The Disastrous Detroit Lions Are Going to Creepy Lengths to Forget the Start of the 2021 Season

Things have gone terribly wrong for the Detroit Lions so far in the 2021 season. The Lions entered their bye week without a single win, and though they showed grit at times, it was ultimately a horrible start for Detroit.

Of course, hope springs eternal in spring training and after a bye week, so the Lions are hoping to put their 0-8 start behind them.

At least one unit on the team has gone to some crazy and creepy lengths to mentally move on, though.

The Detroit Lions have literally buried game tape

Defensive coordinator Aaron Glenn of the Detroit Lions
Defensive Coordinator Aaron Glenn of the Detroit Lions looks on before the game against the Cincinnati Bengals at Ford Field | Nic Antaya/Getty Images

We all have things in our lives that we’d rather forget. That’s what therapy is for, or four fingers of tequila, if you’re Aaron Rodgers.

Detroit defensive coordinator Aaron Glenn came up with quite a visceral way to forget his team’s woes. One common method of letting go of the past is writing a letter and setting it on fire. Have you ever tried burying game film, though? It’s apparently not creepy as long as the game film is the only thing that’s being buried.

Either way, that’s how Glenn decided to deal with the game film from Detroit’s loss to the Philadelphia Eagles. This, according to the Detroit Free Press.

Before they left for their bye week break, defensive coordinator Aaron Glenn told his players to forget about that game, to bury it — literally — and never speak of it again.

Glenn gathered his entire defense out behind the Lions’ Allen Park practice facility one day last week and buried a tape of the game in a pre-dug hole in the ground.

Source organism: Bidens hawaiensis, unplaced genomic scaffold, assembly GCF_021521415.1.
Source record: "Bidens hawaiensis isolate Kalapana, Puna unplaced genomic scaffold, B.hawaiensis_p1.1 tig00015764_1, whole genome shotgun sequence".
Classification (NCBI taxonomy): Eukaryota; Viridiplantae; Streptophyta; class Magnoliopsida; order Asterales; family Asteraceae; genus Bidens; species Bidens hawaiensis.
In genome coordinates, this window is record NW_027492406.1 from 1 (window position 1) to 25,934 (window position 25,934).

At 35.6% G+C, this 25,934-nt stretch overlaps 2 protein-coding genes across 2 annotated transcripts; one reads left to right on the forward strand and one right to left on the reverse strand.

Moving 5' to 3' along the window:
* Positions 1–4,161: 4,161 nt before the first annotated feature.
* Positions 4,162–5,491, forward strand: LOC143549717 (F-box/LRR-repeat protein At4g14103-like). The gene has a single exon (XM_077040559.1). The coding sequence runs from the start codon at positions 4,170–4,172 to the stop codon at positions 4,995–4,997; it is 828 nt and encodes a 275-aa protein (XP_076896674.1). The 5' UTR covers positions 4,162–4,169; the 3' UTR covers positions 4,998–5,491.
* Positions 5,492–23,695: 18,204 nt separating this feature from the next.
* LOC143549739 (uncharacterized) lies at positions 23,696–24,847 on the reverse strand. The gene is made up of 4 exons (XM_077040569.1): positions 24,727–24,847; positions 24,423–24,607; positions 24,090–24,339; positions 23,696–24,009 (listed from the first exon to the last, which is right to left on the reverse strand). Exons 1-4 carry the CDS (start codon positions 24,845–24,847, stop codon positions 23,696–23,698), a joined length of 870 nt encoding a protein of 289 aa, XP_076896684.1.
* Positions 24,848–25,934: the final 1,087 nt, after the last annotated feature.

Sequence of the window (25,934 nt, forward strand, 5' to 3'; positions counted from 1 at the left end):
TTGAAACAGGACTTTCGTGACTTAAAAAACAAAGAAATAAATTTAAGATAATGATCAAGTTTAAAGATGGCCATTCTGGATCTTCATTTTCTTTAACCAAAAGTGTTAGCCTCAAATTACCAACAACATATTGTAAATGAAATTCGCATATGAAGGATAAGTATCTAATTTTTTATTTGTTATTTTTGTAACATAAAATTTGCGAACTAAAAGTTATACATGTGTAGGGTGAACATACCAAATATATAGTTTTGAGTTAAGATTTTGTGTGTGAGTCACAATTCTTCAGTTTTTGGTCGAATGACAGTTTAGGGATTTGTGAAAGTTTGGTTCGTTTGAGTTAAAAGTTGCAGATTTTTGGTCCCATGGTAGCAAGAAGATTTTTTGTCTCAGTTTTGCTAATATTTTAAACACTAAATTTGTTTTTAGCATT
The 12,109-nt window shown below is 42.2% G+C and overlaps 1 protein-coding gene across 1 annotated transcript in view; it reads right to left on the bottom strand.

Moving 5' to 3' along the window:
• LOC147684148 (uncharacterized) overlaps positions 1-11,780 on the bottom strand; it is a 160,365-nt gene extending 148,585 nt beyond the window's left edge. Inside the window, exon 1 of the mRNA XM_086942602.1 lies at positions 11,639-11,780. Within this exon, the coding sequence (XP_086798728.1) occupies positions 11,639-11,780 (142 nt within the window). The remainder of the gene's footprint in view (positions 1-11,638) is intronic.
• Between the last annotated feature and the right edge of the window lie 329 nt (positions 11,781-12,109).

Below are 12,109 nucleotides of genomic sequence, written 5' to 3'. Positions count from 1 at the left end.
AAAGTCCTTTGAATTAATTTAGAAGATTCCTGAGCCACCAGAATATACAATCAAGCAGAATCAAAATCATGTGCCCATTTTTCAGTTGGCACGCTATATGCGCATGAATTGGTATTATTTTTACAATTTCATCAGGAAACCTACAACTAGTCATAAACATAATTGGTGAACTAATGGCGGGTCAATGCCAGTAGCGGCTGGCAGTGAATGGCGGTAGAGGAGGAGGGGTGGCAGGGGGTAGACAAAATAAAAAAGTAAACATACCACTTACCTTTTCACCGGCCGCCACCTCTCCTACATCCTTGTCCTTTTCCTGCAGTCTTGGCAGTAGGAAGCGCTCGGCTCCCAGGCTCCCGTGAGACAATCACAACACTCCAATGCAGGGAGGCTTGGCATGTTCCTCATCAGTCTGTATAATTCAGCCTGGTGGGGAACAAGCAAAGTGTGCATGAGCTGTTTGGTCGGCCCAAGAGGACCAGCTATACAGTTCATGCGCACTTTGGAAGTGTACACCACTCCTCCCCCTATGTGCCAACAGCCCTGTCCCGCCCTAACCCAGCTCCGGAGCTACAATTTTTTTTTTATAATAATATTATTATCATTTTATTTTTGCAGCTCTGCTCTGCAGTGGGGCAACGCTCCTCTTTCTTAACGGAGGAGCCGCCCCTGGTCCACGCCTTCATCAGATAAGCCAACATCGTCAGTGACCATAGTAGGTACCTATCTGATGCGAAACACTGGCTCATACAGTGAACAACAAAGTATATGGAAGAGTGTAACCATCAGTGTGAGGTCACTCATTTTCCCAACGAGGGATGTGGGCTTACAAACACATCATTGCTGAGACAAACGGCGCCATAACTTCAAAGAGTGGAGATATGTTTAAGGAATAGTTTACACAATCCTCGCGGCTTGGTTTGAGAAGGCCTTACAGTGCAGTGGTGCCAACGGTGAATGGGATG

“I really wasn’t looking at it as a motivation factor,” Glenn said Thursday. “I really wasn’t looking at it as a symbol of what other coaches did. I looked at it, myself personally, that, man, these first eight games are over with. All the mistakes, all the arguments, all the issues, they’re gone. They’re done. So now, it’s time to move on to this last part of the season.”

Symbolic burials must be in the water in Detroit

Former Lions coach Matt Patricia
Head coach Matt Patricia of the Detroit Lions looks on during warm ups prior to a game against the Tampa Bay Buccaneers at Ford Field | Rey Del Rio/Getty Images

Ironically, and somewhat creepily, this is not the first time a Detroit coach has buried a relic that reminded them of disappointment. Matt Patricia, arguably the worst Lions coach in a long line of bad coaches, infamously buried the game ball after the Lions ruined his head coaching debut with a 48-17 loss to the New York Jets.

Rod Marinelli, of 0-16 fame, once made a digging reference as he tried to explain his team’s 0-9 start to the media.

“If I put all of you here in a nice, dark tunnel, right? You’re in this dark tunnel and you’ve got no way out. You’re waiting for light and you see that light, what do you do? What do you do? You start digging and getting out,” Marinelli oddly said. “It answers how I go through all this every day. It’s dark and I’m going to dig through. My shovel is sharp and my pick is sharp and my will is outstanding.”

Perhaps someone should check the Lions’ facility to see what else is buried deep in the soil. If there were an “Amityville Horror” house in Detroit, it would 100% be built on those grounds.

Things may not get better for the Lions


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At 0-8, the Lions are only a loss away from head coach Dan Campbell talking about his shovel and pick. He’s already been moved to tears in a press conference because of his team’s struggles, so what’s a good digging analogy at this point?

Unfortunately, 0-16 is a legacy in Detroit. The Lions were the first-ever NFL team to do it, but this current team may have the unique “opportunity” to be the first NFL team to top that feat with a 17th game now on the schedule.

With two tough away games coming up against AFC North opponents in the 5-3 Steelers and 5-4 Browns, there’s a strong chance the Lions will come out of the bye with two more losses, and that makes 0-17 a real possibility.

If the Lions lose these next two, any good vibes they created in the bye week will be a distant memory, and each loss after that compounds the pressure that comes along with trying to avoid making the wrong kind of history in Campbell’s very first season as a head coach.

Even though the Lions were expected to be bad, going winless would be a major blow to Campbell as he tries to turn around the culture in Detroit.

It would be the type of shame that even a ceremonial burial couldn’t cover up.